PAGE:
June 12, 2020
Through much of the summer, and even in recent weeks, Black Lives Matter protesters have marched in downtown Atlanta. Protests across the nation began in response to the death of George Floyd and a video that surfaced of the Minneappolis man being killed by local police. In Atlanta, tens of thousands of protesters gathered near Centennial Olympic Park May 29 to call for police and criminal justice reform.
After marching to the capitol and back, protests began to turn violent with police and protesters confronting each other in front of CNN. Later, a police car and other vehicles were burned, and a curfew was imposed that would remain for weeks as protests continued. That night, and a few to follow, looting and further violence occurred as protesters and police clashed in downtown Atlanta. Protests were mostly peaceful during the day, but as night and the curfew drew closer, police and protesters would often clash with one another, with police using tear gas and sometimes rubber bullets to disperse the protesters.
Protests would continue in the months following, often focusing on the capitol, especially after the death of Breonna Taylor and the resulting court decision. Some of the more aggressive protesters, often associated with anti-fascist movements and ideology (aka antifa), have shifted more toward countering far-right protests, starting in Stone Mountain in August, and then more recently at the Georgia State Capitol in the wake of the election.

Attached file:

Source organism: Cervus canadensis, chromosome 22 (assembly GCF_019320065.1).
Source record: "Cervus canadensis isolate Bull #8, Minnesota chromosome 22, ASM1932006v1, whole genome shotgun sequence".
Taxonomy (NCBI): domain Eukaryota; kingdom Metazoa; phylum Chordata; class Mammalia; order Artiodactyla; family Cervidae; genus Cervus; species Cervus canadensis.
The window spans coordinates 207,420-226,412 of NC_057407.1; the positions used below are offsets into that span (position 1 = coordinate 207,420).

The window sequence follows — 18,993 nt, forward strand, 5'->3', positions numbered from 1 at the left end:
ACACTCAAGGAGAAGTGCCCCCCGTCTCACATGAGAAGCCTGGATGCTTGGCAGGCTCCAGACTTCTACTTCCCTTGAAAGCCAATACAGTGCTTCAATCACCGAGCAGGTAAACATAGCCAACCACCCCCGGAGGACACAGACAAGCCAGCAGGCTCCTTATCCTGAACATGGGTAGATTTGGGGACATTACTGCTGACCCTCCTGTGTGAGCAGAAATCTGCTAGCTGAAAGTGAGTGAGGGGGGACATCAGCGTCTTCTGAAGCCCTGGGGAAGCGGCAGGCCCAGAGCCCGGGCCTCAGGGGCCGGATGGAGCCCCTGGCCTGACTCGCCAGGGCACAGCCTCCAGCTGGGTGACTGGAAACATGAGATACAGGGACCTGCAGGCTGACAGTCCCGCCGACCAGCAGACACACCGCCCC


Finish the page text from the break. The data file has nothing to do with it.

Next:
Jews were heavily involved in the protests in Atlanta, with many rabbis and Jewish organizations speaking out about the importance of solidarity between the Jewish and Black communities and highlighting the history of supporting the community during the Civil Rights movement. Some protests have been held that were specifically Jewish to support the Black Lives Matter movement.
Despite nationwide protests, no national action has been taken on police or judicial reform since the death of Floyd, and in Atlanta, the opposite happened. Gov. Brian Kemp signed HB 426, which imposed penalties for “bias-motivated intimidation,” and focused on punishing those who attacked police officers.
In addition, a $5 million plan was approved by the Georgia Building Authority and the Board of Public Safety that includes an 8-foot non-scalable fence to surround the capitol.
The site of the original protest, Centennial Olympic Park, has remained closed since the end of May. And while repairs seem to be completed from the damage done at the May 29 protest, it is still blocked to all public entry.